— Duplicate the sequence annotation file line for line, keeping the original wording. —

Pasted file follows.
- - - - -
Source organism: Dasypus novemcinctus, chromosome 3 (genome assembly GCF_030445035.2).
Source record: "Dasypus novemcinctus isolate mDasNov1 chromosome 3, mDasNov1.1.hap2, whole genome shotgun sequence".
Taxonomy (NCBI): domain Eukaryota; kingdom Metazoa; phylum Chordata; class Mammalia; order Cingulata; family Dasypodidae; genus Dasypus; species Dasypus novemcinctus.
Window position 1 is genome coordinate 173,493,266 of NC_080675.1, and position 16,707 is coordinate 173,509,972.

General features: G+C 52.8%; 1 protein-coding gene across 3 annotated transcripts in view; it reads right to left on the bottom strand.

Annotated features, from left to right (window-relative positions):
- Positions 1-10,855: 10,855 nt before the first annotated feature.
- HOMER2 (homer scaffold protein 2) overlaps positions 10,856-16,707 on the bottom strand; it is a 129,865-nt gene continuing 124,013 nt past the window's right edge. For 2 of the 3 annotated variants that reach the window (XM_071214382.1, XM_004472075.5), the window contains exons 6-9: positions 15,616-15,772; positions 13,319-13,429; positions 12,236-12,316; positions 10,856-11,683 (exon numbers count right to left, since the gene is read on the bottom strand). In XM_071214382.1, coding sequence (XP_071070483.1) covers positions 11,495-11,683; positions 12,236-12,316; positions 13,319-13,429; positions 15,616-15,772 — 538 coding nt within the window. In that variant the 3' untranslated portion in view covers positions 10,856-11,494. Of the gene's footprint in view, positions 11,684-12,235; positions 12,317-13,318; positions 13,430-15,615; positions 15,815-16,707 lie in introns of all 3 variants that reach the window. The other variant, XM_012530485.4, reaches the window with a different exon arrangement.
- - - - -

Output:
Source organism: Dasypus novemcinctus, chromosome 3 (genome assembly GCF_030445035.2).
Source record: "Dasypus novemcinctus isolate mDasNov1 chromosome 3, mDasNov1.1.hap2, whole genome shotgun sequence".
Taxonomy (NCBI): domain Eukaryota; kingdom Metazoa; phylum Chordata; class Mammalia; order Cingulata; family Dasypodidae; genus Dasypus; species Dasypus novemcinctus.
Window position 1 is genome coordinate 173,493,266 of NC_080675.1, and position 16,707 is coordinate 173,509,972.

General features: G+C 52.8%; 1 protein-coding gene across 3 annotated transcripts in view; it reads right to left on the bottom strand.

Annotated features, from left to right (window-relative positions):
- Positions 1-10,855: 10,855 nt before the first annotated feature.
- HOMER2 (homer scaffold protein 2) overlaps positions 10,856-16,707 on the bottom strand; it is a 129,865-nt gene continuing 124,013 nt past the window's right edge. For 2 of the 3 annotated variants that reach the window (XM_071214382.1, XM_004472075.5), the window contains exons 6-9: positions 15,616-15,772; positions 13,319-13,429; positions 12,236-12,316; positions 10,856-11,683 (exon numbers count right to left, since the gene is read on the bottom strand). In XM_071214382.1, coding sequence (XP_071070483.1) covers positions 11,495-11,683; positions 12,236-12,316; positions 13,319-13,429; positions 15,616-15,772 — 538 coding nt within the window. In that variant the 3' untranslated portion in view covers positions 10,856-11,494. Of the gene's footprint in view, positions 11,684-12,235; positions 12,317-13,318; positions 13,430-15,615; positions 15,815-16,707 lie in introns of all 3 variants that reach the window. The other variant, XM_012530485.4, reaches the window with a different exon arrangement.